Advice for Successfully Marketing UCITS III Hedge Funds

November 20th, 2009
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Contributed by: Lawrie Chandler, Alternative Decisions
UCITS III may sound like another impenetrable and needless directive from Brussels, however, it has given a new lease of life to fund managers following the financial crisis. Many fund managers are now launching absolute return funds using powers available in the UCITS directive. How should fund managers' familiar with marketing unregulated funds approach the marketing of UCITS III products?

The main challenge is that UCITS III funds are not fully blown hedge funds and investors are not always aware of what they are buying, so getting the marketing right is important.

The UCITS III directive was primarily intended as a 'passport' for collective investment funds, allowing a fund approved in one EU jurisdiction to be automatically approved in all the others, but its impact has gone much further. UCITS III has encouraged asset managers to unleash a new breed of fund that aims to use a wide-range of asset classes, including derivatives, to make money consistently even when markets are falling. Following frauds in 2008 many investors have been drawn to UCITS III as a regulated, liquid and transparent structure.

For reasons set out below we recommend spending time to get the marketing kit right and stripping the product proposal back to the bare bones to highlight the unique selling points.

Here are a few tips for marketing UCITS III hedge funds (also commonly called absolute return funds):

(1) Education is important. The rules of UCITS do increase the freedom of what an investment manager can do but there are still limits. Knowing these limitations and how a fund manager has interpreted them is essential. Fund managers need to lay out their tools and educate prospective investors on how they intend to use them.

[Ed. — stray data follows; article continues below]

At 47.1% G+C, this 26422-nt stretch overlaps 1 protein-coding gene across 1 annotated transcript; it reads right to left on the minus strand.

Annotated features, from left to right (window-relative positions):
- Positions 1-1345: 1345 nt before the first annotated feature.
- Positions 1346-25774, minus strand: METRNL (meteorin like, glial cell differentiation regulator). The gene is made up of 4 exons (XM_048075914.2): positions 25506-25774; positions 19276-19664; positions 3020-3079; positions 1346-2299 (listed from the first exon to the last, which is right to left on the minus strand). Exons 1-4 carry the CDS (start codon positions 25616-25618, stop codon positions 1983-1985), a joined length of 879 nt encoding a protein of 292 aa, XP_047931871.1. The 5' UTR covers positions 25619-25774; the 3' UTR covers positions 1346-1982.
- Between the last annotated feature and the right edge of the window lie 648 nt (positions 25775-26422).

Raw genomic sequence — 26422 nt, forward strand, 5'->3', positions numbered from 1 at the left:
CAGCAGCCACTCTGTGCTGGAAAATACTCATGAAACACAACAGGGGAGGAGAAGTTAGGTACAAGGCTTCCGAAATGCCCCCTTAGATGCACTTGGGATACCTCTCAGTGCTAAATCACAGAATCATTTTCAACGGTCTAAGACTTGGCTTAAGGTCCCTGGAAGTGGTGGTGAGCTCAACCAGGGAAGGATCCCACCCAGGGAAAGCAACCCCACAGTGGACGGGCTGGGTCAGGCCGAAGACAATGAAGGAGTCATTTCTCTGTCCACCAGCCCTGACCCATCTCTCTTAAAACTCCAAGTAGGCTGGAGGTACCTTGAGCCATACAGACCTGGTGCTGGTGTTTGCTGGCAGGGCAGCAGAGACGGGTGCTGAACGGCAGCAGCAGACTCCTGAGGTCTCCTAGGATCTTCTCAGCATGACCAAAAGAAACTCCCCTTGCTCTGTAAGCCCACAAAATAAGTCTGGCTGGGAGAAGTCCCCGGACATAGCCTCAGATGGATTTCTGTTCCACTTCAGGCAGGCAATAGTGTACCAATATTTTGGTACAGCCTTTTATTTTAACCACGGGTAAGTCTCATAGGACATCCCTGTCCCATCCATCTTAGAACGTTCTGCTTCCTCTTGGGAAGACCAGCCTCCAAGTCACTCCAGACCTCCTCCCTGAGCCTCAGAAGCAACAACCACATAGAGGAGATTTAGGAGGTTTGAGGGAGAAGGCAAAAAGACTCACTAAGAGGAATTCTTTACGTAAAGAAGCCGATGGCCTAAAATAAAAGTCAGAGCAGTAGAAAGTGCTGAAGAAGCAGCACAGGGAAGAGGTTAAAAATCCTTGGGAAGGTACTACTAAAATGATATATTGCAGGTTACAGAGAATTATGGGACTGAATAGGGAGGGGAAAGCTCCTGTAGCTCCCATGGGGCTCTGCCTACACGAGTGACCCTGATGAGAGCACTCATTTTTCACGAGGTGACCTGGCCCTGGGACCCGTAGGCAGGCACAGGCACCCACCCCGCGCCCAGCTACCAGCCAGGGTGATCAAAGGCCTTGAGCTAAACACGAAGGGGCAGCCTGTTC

(2) Be aware an ugly shadow lies over some UCITS III funds. Some managers have failed to use the newly available tools successfully. To overcome these failings, we recommend demonstrating how the fund manager can add value and include some example trades (preferably showing a profit from shorting).

(3) Many investors are now starting to favour UCITS III funds where the fund house runs them as a de facto mirror of their existing unregistered hedge fund. Many groups are doing this and Alternative Decisions is the only forum we know that tracks both sectors therefore allowing investors to judge which vehicle is better for them.

(4) Sophisticated UCITS funds that are distributed to retail investors are required to be branded with an adequate risk profile. The recent implementation of MiFID has increased the requirements with regard to the adequacy of the product sold to a particular investor. Thus, the public placement of alternative strategy UCITS requires reasonable market segmentation in order to limit reputation and regulatory risks.

(5) Buyers are cautious. Be ready to expect some resistance. Whenever any sector sees a stampede of new launches, the alarm bells tend to ring out. Therefore any fund manager should spend time to build their stall and prepare a unique story to hang the fund on.

(6) Get a full kit of marketing collateral. During the product development phase spend a considerable time preparing the marketing documents e.g. pitch book, sales aid, corporate outline, etc. Many long only fund houses do not have a Due Diligence Questionnaire, this is a staple piece of marketing in the alternative community so be prepared to produce such a document. AIMA have a good template.

Our analysis of UCITS III vehicles indicates there are now over 400 funds across Europe using the UCITS III powers to target absolute returns.

Given the competition for capital and a cross-border market for these funds, getting the marketing right is imperative.
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